Liselotte let out a deep sigh and closed her eyes. She let the image Fritjof feed her mind grow stronger and brighter. A bright glow filled the back of her eyeballs and grew brighter and brighter until it felt like her head was about to explode.

Then the feeling passed and everything grew dark again. When she opened her eyes again, it was still raining and dark.

“Had they even left Kungsburg?”

Fritjof hissed and growled as the rain picked up in intensity.

The young woman still felt too weak to look around. It took her a few seconds to regain her strength. Something had happened. She could feel it. But she wasn’t exactly sure what yet. Liselotte turned around slowly in the darkness.

“Where are we, Fritjof?”

The Vok’in hovering just above her head chittered incessantly about something, but it wasn’t clear enough for her to understand.

“Where are we, Fritjof?” she asked again, only this time out loud.

A dark tentacle shot forward and clamped down over her mouth. Fritjof continued hissing and chittering quietly to itself. It turned slowly from side to side and began to let go of her mouth.

An image came to mind. But it was dark and blurry. The only thing she could seem to make out was the words “the in-between”.

Liselotte could sense the creature’s fear growing into a panicked frenzy.

“Get us out of here,” Liselotte thought at the Vok’in.

“You are still too weak,” it mentally shot back. “Remain quiet.”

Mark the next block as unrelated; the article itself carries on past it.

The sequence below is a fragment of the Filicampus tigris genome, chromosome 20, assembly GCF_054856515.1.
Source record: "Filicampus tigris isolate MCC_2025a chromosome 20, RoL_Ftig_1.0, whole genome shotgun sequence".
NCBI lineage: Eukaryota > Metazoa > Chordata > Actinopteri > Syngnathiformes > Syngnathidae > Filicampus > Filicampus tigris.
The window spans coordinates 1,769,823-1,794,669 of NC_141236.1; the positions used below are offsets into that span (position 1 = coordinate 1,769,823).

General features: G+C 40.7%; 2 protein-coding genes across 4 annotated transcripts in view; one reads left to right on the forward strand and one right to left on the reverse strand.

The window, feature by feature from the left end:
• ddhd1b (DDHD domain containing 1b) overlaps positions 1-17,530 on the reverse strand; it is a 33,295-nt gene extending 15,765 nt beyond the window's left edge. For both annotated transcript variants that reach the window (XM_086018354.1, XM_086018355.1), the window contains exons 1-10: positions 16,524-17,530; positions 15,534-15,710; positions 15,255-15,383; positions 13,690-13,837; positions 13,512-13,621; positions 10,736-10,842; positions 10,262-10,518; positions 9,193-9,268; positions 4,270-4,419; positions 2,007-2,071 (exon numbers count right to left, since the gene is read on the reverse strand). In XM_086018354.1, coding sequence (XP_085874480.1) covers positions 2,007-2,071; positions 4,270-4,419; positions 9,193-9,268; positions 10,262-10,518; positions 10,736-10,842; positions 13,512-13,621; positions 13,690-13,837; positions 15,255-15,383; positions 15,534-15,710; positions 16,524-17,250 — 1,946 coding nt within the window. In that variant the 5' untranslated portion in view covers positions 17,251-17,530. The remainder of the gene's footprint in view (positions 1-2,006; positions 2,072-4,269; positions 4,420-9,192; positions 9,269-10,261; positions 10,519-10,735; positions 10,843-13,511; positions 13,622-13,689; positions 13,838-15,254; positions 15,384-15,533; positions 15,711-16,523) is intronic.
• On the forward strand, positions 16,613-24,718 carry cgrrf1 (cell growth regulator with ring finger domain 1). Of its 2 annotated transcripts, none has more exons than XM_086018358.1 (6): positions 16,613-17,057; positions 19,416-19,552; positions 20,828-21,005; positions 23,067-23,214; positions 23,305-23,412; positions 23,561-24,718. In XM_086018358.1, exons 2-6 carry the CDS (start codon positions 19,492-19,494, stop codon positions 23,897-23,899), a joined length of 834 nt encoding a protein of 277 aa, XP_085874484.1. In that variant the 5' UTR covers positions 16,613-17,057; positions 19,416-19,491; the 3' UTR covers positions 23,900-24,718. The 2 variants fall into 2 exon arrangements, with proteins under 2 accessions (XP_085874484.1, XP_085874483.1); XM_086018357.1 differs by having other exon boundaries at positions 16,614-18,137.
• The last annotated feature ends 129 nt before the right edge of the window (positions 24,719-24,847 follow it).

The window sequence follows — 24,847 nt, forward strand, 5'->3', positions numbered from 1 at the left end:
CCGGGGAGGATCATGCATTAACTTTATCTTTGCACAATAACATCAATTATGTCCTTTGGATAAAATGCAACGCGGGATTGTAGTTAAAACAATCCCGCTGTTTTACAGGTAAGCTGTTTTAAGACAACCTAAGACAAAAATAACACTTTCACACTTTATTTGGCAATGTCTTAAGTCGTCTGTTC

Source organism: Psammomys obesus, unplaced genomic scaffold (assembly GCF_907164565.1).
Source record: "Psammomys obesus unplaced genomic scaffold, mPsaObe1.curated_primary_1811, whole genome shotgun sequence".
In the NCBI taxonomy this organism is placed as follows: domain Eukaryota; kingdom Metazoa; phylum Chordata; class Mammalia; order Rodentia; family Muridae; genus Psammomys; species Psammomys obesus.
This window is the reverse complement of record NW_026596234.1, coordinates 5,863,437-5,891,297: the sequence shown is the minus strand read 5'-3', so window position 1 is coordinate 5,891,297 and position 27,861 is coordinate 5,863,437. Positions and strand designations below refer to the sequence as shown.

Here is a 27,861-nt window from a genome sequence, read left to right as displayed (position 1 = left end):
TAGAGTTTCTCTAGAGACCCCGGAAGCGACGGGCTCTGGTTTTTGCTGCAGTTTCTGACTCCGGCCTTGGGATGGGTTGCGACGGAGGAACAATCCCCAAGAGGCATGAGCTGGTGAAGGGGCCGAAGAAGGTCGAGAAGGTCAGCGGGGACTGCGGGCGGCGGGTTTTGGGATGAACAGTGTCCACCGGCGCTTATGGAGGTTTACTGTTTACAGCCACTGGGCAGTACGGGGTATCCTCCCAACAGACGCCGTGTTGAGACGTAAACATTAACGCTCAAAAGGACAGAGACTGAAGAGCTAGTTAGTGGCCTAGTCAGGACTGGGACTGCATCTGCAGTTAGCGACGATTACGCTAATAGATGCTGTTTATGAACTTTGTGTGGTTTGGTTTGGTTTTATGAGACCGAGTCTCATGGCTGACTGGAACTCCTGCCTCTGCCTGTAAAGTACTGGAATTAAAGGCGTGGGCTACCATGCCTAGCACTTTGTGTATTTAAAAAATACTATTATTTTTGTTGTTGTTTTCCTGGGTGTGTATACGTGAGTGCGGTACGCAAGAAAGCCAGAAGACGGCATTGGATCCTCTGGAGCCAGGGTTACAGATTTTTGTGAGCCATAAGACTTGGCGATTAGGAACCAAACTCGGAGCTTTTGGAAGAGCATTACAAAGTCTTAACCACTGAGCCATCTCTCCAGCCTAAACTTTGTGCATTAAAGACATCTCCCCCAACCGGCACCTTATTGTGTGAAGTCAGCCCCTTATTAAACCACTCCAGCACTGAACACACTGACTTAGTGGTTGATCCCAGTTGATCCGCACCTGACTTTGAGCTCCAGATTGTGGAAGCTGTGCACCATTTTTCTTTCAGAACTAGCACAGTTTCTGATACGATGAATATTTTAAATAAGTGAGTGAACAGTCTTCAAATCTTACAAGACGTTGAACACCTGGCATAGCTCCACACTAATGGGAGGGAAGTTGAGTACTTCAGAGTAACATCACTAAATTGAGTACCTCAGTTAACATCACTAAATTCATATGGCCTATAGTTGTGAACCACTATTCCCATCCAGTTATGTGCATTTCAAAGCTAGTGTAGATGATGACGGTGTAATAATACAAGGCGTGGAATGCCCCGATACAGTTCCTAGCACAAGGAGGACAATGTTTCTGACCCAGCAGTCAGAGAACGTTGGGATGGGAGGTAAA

Time seemed to stretch out forever as they stood there in the rain on that dark corner.

“Ready?” it finally asked, its tentacles moving close to cover her mouth as her lips parted.

She got the hint and simply nodded. She managed the restaurant she wanted to eat at back home. But the Vok’in knocked the image out of her head.

Instead, it pulled up an image of the street corner in Kungsbur they had come from. Liselotte ran with it and let the image fill her thoughts and senses.

The glow surrounded her eyes again. This time the pain in her brain felt even more excruciating. But this time when she opened her eyes, they were right back where they had started.

Liselotte sighed with relief and fell to her knees in the puddle that surrounded them. Her arms were so weak that she dropped the umbrella.

Fritjof immediately pulled it back up over their heads with its tentacles. It waited in silence until she regained her strength and stood up.

“What happened?” she finally asked out loud.

“Too far to jump,” it responded with the image of an athlete trying to jump across a cliff and falling short.

They had never tried to go very far before. Fritjof only made short hops around Kungsburg.

“That’s a cheesy way to get out of taking a girl out to eat,” she said trying to make light of the situation and calm down the still panicky Vok’in.

“What was that anyway,” she asked after a few seconds of silence. “Where did we go? What happened?”

The rain had stopped. Liselotte took the umbrella from Fritjof and shook off the raindrops.

It began drawing in its tentacles and slid down her arm toward the upside-down umbrella. It dropped inside, still hissing angrily. But Liselotte could still sense its fear.

She closed up the umbrella and continued walking down the cold, wet cobblestone street toward her home away from home pondering what strange places she would be able to visit if she learned to harness the Vok’in’s powers.

Dave Bailey

Dave Bailey started writing short stories when he lived in Brazil to help his students learn English. Now, he lives in Florida again where he continues to write fun and inspiring sci-fi and fantasy fiction stories. You can read his weekly short stories here on his blog. Make sure to join his advanced reading crew so you know when new stories become available >>>